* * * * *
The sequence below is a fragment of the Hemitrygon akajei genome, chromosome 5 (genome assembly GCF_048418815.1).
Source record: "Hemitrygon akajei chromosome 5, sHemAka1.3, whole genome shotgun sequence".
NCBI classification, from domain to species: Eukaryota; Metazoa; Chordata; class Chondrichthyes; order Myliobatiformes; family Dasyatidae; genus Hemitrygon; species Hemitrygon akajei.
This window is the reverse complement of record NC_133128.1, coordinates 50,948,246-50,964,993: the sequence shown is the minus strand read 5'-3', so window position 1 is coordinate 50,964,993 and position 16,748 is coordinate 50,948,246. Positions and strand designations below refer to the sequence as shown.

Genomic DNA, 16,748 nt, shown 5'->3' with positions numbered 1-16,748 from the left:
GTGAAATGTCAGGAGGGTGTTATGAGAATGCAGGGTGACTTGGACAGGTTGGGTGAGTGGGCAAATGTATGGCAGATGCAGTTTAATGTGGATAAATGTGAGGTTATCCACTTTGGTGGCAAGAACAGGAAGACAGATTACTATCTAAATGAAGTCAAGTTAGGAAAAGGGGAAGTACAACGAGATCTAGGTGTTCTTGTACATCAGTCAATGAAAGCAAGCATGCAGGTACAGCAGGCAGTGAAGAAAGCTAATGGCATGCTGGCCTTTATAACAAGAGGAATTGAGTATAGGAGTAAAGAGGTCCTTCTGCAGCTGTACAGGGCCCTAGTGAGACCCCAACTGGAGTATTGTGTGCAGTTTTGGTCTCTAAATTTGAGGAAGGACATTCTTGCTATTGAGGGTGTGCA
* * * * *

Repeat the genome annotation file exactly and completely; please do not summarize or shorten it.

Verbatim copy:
The sequence below is a fragment of the Hemitrygon akajei genome, chromosome 5 (genome assembly GCF_048418815.1).
Source record: "Hemitrygon akajei chromosome 5, sHemAka1.3, whole genome shotgun sequence".
NCBI classification, from domain to species: Eukaryota; Metazoa; Chordata; class Chondrichthyes; order Myliobatiformes; family Dasyatidae; genus Hemitrygon; species Hemitrygon akajei.
This window is the reverse complement of record NC_133128.1, coordinates 50,948,246-50,964,993: the sequence shown is the minus strand read 5'-3', so window position 1 is coordinate 50,964,993 and position 16,748 is coordinate 50,948,246. Positions and strand designations below refer to the sequence as shown.

Genomic DNA, 16,748 nt, shown 5'->3' with positions numbered 1-16,748 from the left:
GTGAAATGTCAGGAGGGTGTTATGAGAATGCAGGGTGACTTGGACAGGTTGGGTGAGTGGGCAAATGTATGGCAGATGCAGTTTAATGTGGATAAATGTGAGGTTATCCACTTTGGTGGCAAGAACAGGAAGACAGATTACTATCTAAATGAAGTCAAGTTAGGAAAAGGGGAAGTACAACGAGATCTAGGTGTTCTTGTACATCAGTCAATGAAAGCAAGCATGCAGGTACAGCAGGCAGTGAAGAAAGCTAATGGCATGCTGGCCTTTATAACAAGAGGAATTGAGTATAGGAGTAAAGAGGTCCTTCTGCAGCTGTACAGGGCCCTAGTGAGACCCCAACTGGAGTATTGTGTGCAGTTTTGGTCTCTAAATTTGAGGAAGGACATTCTTGCTATTGAGGGTGTGCA